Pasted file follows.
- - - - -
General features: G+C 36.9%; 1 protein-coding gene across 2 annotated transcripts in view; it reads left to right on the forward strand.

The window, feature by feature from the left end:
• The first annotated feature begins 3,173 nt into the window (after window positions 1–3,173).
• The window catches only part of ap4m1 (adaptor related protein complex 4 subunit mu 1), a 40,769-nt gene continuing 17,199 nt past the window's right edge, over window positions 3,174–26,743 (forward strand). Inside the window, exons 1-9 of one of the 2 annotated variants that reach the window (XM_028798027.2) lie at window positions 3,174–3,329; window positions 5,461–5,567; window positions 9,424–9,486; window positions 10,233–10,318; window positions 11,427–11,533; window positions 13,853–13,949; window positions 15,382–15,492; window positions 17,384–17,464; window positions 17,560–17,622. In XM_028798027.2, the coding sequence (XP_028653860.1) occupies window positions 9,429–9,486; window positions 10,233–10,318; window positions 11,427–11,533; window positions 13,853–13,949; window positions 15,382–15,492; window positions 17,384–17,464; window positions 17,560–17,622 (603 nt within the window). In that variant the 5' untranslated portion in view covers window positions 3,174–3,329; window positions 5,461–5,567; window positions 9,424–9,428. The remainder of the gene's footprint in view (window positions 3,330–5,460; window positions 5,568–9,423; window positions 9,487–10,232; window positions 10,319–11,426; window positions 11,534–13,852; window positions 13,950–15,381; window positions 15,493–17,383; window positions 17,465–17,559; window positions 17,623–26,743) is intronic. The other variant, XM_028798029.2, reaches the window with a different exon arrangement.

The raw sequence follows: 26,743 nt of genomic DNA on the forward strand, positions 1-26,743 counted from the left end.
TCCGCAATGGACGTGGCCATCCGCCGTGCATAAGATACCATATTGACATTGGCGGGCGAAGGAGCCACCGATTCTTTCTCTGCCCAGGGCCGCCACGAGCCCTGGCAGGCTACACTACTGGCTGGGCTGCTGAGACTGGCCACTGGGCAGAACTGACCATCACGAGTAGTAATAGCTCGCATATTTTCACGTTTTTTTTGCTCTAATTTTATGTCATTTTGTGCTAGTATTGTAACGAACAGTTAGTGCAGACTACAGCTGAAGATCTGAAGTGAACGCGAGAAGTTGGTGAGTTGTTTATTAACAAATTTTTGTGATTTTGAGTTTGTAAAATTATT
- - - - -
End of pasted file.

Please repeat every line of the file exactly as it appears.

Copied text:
General features: G+C 36.9%; 1 protein-coding gene across 2 annotated transcripts in view; it reads left to right on the forward strand.

The window, feature by feature from the left end:
• The first annotated feature begins 3,173 nt into the window (after window positions 1–3,173).
• The window catches only part of ap4m1 (adaptor related protein complex 4 subunit mu 1), a 40,769-nt gene continuing 17,199 nt past the window's right edge, over window positions 3,174–26,743 (forward strand). Inside the window, exons 1-9 of one of the 2 annotated variants that reach the window (XM_028798027.2) lie at window positions 3,174–3,329; window positions 5,461–5,567; window positions 9,424–9,486; window positions 10,233–10,318; window positions 11,427–11,533; window positions 13,853–13,949; window positions 15,382–15,492; window positions 17,384–17,464; window positions 17,560–17,622. In XM_028798027.2, the coding sequence (XP_028653860.1) occupies window positions 9,429–9,486; window positions 10,233–10,318; window positions 11,427–11,533; window positions 13,853–13,949; window positions 15,382–15,492; window positions 17,384–17,464; window positions 17,560–17,622 (603 nt within the window). In that variant the 5' untranslated portion in view covers window positions 3,174–3,329; window positions 5,461–5,567; window positions 9,424–9,428. The remainder of the gene's footprint in view (window positions 3,330–5,460; window positions 5,568–9,423; window positions 9,487–10,232; window positions 10,319–11,426; window positions 11,534–13,852; window positions 13,950–15,381; window positions 15,493–17,383; window positions 17,465–17,559; window positions 17,623–26,743) is intronic. The other variant, XM_028798029.2, reaches the window with a different exon arrangement.

The raw sequence follows: 26,743 nt of genomic DNA on the forward strand, positions 1-26,743 counted from the left end.
TCCGCAATGGACGTGGCCATCCGCCGTGCATAAGATACCATATTGACATTGGCGGGCGAAGGAGCCACCGATTCTTTCTCTGCCCAGGGCCGCCACGAGCCCTGGCAGGCTACACTACTGGCTGGGCTGCTGAGACTGGCCACTGGGCAGAACTGACCATCACGAGTAGTAATAGCTCGCATATTTTCACGTTTTTTTTGCTCTAATTTTATGTCATTTTGTGCTAGTATTGTAACGAACAGTTAGTGCAGACTACAGCTGAAGATCTGAAGTGAACGCGAGAAGTTGGTGAGTTGTTTATTAACAAATTTTTGTGATTTTGAGTTTGTAAAATTATT